Sometimes if I’m indulging, mix of both.
Find what you like. What suits your palate and health needs.

WHOLE SPICES:

Cinnamon bark
Green Cardamom pods
Tej Patta (Indian bay) or dry Bayleaves
Cloves
Peppercorns
Dried whole chillies

WHOLE SEEDS:

Cumin seeds
Brown Mustard seeds
Fennel seeds
Nigella seeds
Fenugreek Seeds.

PANCH PURAN
Equal quantities of the above 5 whole seeds.

SPICE POWDERS:

Tumeric
Chilli
Coriander
Cumin
Gharam Masala
Curry Powder

SEASONINGS:

Kasuri Methi
Salt
Pepper

The above are the essential spices called for in most recipes throughout the various regions of India and beyond.

To start…you will be well equiped with the above untill you expand your repertoire.

Now that we have listed the key basic essentials let’s look at them in a little more detail to see what they are, their uses and why. Firstly:

Chilli Flakes:

Salt;

Pepper:

Turmeric:

Chilli powder:

Cumin:

Coriander:

Coriander is an annual herb in the family Apiaceae. It is also known as Chinese parsley or cilantro. All parts of the plant are edible, but the fresh leaves and the dried seeds are the parts most traditionally used in cooking.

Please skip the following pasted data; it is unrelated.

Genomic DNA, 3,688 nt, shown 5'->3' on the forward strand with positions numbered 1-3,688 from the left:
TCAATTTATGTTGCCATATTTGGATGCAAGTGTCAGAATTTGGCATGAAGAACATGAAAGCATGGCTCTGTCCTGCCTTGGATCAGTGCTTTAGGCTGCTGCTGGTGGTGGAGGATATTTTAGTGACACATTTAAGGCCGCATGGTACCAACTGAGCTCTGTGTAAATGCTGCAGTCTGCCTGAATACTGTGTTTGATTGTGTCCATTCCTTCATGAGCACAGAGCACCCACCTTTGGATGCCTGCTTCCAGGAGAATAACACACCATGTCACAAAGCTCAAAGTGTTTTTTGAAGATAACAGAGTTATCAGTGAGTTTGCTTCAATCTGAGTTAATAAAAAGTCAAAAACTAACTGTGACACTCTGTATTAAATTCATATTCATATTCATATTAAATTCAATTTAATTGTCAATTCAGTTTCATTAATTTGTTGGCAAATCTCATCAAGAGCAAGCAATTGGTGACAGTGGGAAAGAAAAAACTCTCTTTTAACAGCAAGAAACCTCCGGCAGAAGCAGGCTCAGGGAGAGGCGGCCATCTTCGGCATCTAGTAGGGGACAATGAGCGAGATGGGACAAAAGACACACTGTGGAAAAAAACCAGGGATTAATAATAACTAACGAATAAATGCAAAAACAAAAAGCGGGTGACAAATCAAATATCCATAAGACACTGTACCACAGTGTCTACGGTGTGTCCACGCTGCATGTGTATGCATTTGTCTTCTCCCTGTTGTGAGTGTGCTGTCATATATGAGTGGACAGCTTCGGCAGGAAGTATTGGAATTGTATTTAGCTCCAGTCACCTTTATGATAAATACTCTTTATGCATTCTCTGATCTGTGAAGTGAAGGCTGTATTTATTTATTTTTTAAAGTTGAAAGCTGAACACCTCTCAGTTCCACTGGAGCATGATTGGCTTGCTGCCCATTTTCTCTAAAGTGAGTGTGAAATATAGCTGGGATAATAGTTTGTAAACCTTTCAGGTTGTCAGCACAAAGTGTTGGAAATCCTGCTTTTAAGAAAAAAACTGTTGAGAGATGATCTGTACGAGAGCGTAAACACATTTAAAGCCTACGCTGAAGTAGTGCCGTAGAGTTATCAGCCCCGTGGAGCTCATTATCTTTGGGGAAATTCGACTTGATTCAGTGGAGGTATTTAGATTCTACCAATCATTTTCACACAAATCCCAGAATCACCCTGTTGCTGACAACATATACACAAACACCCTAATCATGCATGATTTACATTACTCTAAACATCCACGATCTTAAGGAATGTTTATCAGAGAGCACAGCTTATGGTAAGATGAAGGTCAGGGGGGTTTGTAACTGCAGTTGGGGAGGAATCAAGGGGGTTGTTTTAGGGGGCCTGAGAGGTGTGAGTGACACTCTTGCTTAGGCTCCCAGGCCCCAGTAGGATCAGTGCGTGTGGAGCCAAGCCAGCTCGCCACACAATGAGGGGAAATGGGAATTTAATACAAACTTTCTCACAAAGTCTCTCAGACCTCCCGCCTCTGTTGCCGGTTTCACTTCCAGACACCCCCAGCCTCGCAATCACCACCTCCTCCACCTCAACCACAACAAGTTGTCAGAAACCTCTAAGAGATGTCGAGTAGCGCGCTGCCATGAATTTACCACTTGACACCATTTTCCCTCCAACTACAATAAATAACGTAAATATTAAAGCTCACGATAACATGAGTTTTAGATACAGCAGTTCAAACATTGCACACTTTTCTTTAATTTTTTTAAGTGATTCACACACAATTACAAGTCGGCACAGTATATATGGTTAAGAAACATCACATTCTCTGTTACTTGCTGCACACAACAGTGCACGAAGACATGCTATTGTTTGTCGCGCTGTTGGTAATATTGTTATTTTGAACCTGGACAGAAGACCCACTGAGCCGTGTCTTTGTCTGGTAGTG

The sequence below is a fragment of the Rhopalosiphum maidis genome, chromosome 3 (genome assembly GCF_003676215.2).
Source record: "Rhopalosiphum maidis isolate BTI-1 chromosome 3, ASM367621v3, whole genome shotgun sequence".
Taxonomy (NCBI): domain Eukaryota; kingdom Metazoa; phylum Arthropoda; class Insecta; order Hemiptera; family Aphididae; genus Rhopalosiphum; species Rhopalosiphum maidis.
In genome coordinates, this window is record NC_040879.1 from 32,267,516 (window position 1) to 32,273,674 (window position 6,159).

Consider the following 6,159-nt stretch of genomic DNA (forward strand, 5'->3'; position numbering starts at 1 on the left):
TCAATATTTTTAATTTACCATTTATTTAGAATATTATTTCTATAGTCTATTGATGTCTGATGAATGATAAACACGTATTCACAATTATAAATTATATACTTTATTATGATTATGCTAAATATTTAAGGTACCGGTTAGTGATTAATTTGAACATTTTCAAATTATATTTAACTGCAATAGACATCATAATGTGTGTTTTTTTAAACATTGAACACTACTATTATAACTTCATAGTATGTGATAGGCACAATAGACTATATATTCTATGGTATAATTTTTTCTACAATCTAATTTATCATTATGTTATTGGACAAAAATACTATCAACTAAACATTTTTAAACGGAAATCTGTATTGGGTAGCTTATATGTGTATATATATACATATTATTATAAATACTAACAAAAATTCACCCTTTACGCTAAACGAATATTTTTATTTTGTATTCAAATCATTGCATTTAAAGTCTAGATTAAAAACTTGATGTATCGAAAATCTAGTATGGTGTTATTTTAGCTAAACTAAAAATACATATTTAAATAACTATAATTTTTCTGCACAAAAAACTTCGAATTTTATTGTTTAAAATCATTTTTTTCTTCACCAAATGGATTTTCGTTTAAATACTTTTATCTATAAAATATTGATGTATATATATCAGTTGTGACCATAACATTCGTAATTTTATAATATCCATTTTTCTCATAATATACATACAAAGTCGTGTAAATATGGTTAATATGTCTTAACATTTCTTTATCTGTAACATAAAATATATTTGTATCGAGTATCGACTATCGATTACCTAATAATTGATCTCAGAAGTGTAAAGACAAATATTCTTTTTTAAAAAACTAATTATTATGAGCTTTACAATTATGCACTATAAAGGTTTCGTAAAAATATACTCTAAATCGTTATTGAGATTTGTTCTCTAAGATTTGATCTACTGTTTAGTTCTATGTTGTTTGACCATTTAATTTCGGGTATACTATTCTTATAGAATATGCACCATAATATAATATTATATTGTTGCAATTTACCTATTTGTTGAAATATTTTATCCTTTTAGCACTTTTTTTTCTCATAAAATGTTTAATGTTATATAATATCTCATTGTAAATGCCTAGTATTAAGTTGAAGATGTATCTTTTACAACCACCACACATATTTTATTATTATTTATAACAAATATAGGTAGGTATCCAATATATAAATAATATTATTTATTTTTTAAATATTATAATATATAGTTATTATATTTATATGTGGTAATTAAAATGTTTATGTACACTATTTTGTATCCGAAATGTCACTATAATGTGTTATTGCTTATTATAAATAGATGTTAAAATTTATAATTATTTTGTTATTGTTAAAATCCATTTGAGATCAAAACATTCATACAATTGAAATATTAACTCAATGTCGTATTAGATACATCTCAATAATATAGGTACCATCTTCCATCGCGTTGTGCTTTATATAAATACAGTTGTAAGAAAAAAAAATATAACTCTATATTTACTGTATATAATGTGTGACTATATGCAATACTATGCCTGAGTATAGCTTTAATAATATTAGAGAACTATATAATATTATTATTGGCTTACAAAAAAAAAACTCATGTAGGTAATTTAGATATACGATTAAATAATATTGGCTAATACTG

As heat diminishes their flavour, coriander leaves are often used raw or added to the dish immediately before serving as a garnish. In Indian and Central Asian recipes, coriander leaves are used in large amounts and cooked until the flavour diminishes. The leaves spoil quickly when removed from the plant, and lose their aroma when dried or frozen. I do freeze but the impact in your dishes is poor…so I freeze the roots!

Fresh Coriander or cilantro:

Coriander roots have a deeper, more intense flavor than the leaves, and are used in a variety of Asian cuisines, especially in Thai dishes such as soups or curry pastes.
I prefer to wash thoroughly and freeze these without chopping as they have more potency than frozen coriander leaves.

Gharam Masala:

Garam masala adds warmth, sweetness, floral notes, and a touch of heat from the black pepper. It is intended to be a fragrant spice as well as flavourful. While cumin, coriander, and turmeric may remind you of curry, garam masala is generally not firey hot.

The composition of garam masala differs regionally, with many recipes across the Indian subcontinent according to regional and personal taste and none is considered more authentic than others. The components of the mix are toasted, then ground together.